The schoolchildren presentation given by Jane Goodall in Cranbrook that was televised.

The schoolchildren presentation given by Jane Goodall in Cranbrook that was televised.

Windermere Elementary inspired by Goodall visit

Students in the newly formed Roots & Shoots club want to help make the world a better place.

A visit to the East Kootenay by world-renowned primatologist Jane Goodall is already having an impact on one local elementary school, as Windermere Elementary School has begun its own version of the worldwide Roots & Shoots program.

“Definitely after having Dr. Goodall come to the valley, it was an inspiration to pick up the idea of Roots & Shoots and run with it,” said organizing teacher Tara Whittick.

The Roots & Shoots program was founded by Goodall and 16 students from Tanzania in 1991, and today there are tens of thousands of young people in over 120 different countries worldwide who take part in the program. The program focuses on motivating young people to take an interest in local and global issues, and helps them design and implement their own projects as a means to solving them.

“The goal of the Roots & Shoots club is to have the youth come up with the ideas of projects that are important to them, local projects that will positively impact our environment, people and animals,” Whittick said. “For me, as the club leader, my goal is to really empower the youth to come up with the plans themselves, and take action themselves, and for me to act as sort of a guide and facilitator along the way, to really empower them to see that their ideas are good ideas, and that if they can put a plan together and take action, they are going to see some incredible results.”

Whittick said that the club formed pretty much directly as a result of the recent Goodall presentation, that it served as a perfect “springboard” to start the club at the school. Grade 6 and 7 students at the elementary school had an opportunity to watch a live webcast of Goodall’s talk to Cranbrook students on October 1 and Whittick attributes the club’s high turnout to that presentation.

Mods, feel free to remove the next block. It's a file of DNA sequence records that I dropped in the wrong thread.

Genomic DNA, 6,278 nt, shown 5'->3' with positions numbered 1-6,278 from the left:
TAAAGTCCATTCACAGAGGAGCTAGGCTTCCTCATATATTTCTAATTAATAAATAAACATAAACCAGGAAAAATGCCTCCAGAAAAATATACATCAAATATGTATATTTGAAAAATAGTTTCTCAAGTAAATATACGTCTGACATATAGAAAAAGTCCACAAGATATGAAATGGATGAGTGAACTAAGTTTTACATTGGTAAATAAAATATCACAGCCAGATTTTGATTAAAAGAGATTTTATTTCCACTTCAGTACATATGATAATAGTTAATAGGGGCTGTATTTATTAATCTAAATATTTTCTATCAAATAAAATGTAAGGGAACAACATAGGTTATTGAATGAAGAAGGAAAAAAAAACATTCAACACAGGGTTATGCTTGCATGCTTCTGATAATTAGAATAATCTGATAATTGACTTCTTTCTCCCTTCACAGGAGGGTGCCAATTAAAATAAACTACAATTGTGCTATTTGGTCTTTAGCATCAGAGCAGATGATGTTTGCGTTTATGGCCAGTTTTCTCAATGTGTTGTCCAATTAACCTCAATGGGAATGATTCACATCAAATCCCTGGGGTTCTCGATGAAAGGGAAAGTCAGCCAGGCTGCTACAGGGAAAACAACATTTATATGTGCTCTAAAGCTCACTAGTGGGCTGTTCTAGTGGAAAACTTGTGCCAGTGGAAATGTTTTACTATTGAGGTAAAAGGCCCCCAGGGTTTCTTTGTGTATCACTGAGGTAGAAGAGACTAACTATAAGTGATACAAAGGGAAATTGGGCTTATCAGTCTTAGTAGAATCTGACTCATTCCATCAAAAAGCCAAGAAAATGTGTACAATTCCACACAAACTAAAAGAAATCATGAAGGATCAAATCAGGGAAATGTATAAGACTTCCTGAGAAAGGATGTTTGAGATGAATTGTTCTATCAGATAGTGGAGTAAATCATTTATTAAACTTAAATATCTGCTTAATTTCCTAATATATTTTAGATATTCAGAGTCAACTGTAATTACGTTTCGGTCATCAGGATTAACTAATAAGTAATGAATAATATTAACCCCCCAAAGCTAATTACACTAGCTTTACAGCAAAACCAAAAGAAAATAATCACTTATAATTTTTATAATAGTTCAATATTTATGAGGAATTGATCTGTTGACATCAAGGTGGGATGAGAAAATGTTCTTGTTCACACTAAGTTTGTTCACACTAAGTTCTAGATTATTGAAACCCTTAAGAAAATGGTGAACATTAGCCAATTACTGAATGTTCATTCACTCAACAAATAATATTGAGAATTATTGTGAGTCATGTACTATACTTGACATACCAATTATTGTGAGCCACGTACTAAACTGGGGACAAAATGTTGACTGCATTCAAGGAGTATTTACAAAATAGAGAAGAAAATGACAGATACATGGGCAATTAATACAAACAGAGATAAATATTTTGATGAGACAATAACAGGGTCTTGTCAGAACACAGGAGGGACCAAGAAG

“I think that’s why there was such a good turnout for the club,” Whittick said. “I think that she connected with quite a few of them and inspired them to show up to our first meeting.”

The club currently numbers 16 students in grades 6 and 7, and recently held its first meeting. Students were tasked to come up with a local issue that they would like to see solved, or a way to make the community better as a whole, and will present their findings at the club’s next meeting when they will decide as a group where they would like to focus their efforts.

“(The club) gives the students three different focusses to take action on — one focus is to do something that will help the environment, one is to help people and one is to help animals,” Whittick explained. “We have lots of kids at the school who are quite passionate about one or all, so it was quite easy to see the club was something that could take root and grow.”

As part of the event Whittick was also able to attend a special teachers only presentation. Fifty five educators from across the Columbia Basin attended, including 10 from the Invermere area, and Whittick said it was a highly motivating presentation from Goodall that connected with everyone in attendance.

“She just had such an aura about her,” Whittick said. “She connected with educators, she empowered us, she expressed in her opinion how important a role we play in making a difference.”

Goodall’s talk was sponsored by the Columbia Basin Environmental Education Network (CBEEN), which relocated its head office in March from Kimberley to Invermere. To learn more about CBEEN, visit the website at or contact executive director Duncan Whittick at or 250-341-6141, or stop by the CBEEN office in Invermere at 20-2598 Mountainview Crescent.

For more information on the Roots & Shoots program, visit